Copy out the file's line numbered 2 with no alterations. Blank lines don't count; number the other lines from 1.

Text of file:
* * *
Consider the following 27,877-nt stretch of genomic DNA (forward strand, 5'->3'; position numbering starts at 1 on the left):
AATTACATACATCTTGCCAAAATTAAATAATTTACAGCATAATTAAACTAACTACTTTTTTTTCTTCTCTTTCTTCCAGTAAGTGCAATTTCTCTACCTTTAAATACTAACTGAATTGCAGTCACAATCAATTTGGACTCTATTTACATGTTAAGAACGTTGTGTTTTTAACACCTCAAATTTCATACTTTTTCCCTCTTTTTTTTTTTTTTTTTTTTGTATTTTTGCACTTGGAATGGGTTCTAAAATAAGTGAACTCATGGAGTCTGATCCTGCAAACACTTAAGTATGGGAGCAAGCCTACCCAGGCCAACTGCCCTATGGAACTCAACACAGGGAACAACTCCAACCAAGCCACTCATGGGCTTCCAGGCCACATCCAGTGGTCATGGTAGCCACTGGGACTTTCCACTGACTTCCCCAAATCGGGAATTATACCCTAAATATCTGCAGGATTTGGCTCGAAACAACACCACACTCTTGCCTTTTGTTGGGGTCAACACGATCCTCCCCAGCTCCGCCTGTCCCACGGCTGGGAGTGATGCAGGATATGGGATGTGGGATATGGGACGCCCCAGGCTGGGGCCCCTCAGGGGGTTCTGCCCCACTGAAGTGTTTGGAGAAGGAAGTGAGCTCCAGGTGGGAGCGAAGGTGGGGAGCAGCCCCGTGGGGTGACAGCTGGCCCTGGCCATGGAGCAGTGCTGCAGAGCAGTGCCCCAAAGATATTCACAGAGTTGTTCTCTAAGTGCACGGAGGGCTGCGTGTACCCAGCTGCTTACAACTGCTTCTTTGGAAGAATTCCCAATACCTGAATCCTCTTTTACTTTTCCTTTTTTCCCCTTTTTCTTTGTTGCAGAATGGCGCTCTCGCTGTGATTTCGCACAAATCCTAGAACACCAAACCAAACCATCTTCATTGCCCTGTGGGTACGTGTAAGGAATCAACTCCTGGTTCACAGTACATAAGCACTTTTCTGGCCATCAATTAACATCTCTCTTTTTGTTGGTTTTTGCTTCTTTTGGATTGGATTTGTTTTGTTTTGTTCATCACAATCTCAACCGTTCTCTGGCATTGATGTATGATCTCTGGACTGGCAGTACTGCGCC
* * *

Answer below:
AATTACATACATCTTGCCAAAATTAAATAATTTACAGCATAATTAAACTAACTACTTTTTTTTCTTCTCTTTCTTCCAGTAAGTGCAATTTCTCTACCTTTAAATACTAACTGAATTGCAGTCACAATCAATTTGGACTCTATTTACATGTTAAGAACGTTGTGTTTTTAACACCTCAAATTTCATACTTTTTCCCTCTTTTTTTTTTTTTTTTTTTTGTATTTTTGCACTTGGAATGGGTTCTAAAATAAGTGAACTCATGGAGTCTGATCCTGCAAACACTTAAGTATGGGAGCAAGCCTACCCAGGCCAACTGCCCTATGGAACTCAACACAGGGAACAACTCCAACCAAGCCACTCATGGGCTTCCAGGCCACATCCAGTGGTCATGGTAGCCACTGGGACTTTCCACTGACTTCCCCAAATCGGGAATTATACCCTAAATATCTGCAGGATTTGGCTCGAAACAACACCACACTCTTGCCTTTTGTTGGGGTCAACACGATCCTCCCCAGCTCCGCCTGTCCCACGGCTGGGAGTGATGCAGGATATGGGATGTGGGATATGGGACGCCCCAGGCTGGGGCCCCTCAGGGGGTTCTGCCCCACTGAAGTGTTTGGAGAAGGAAGTGAGCTCCAGGTGGGAGCGAAGGTGGGGAGCAGCCCCGTGGGGTGACAGCTGGCCCTGGCCATGGAGCAGTGCTGCAGAGCAGTGCCCCAAAGATATTCACAGAGTTGTTCTCTAAGTGCACGGAGGGCTGCGTGTACCCAGCTGCTTACAACTGCTTCTTTGGAAGAATTCCCAATACCTGAATCCTCTTTTACTTTTCCTTTTTTCCCCTTTTTCTTTGTTGCAGAATGGCGCTCTCGCTGTGATTTCGCACAAATCCTAGAACACCAAACCAAACCATCTTCATTGCCCTGTGGGTACGTGTAAGGAATCAACTCCTGGTTCACAGTACATAAGCACTTTTCTGGCCATCAATTAACATCTCTCTTTTTGTTGGTTTTTGCTTCTTTTGGATTGGATTTGTTTTGTTTTGTTCATCACAATCTCAACCGTTCTCTGGCATTGATGTATGATCTCTGGACTGGCAGTACTGCGCC